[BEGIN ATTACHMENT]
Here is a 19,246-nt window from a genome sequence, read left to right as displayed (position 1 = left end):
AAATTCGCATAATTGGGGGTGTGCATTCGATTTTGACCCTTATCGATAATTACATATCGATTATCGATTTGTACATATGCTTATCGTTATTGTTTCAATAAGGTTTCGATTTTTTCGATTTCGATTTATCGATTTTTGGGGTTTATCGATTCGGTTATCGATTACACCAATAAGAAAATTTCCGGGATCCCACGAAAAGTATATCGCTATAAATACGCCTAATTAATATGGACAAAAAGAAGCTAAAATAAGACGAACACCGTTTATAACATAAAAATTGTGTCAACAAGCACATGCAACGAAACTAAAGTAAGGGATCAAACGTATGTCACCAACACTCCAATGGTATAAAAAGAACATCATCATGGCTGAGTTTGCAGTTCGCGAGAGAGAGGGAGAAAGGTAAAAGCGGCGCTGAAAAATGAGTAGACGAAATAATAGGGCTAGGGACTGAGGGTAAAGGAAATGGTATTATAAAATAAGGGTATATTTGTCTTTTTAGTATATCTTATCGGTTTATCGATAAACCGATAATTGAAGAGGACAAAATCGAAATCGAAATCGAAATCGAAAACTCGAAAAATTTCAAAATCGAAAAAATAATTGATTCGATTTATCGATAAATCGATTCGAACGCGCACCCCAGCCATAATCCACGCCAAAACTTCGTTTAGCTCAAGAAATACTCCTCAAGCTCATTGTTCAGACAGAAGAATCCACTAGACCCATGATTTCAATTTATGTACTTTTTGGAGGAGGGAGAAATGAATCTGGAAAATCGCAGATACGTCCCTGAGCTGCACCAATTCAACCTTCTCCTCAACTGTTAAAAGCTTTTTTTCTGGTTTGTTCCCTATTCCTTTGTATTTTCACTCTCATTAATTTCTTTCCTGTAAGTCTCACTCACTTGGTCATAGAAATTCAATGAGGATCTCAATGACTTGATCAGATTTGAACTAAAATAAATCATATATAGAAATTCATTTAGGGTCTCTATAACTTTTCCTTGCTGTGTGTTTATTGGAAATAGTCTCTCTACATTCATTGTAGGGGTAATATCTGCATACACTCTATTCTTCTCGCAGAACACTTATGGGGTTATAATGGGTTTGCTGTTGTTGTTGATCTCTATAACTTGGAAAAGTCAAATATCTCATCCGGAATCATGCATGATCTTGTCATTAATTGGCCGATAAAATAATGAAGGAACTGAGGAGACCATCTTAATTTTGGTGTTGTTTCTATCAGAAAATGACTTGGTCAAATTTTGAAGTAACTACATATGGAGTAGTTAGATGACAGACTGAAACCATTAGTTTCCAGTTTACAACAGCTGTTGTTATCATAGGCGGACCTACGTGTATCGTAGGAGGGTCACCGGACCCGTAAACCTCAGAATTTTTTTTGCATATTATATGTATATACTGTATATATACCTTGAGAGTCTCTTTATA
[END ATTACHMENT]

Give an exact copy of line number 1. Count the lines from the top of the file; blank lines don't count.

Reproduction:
Here is a 19,246-nt window from a genome sequence, read left to right as displayed (position 1 = left end):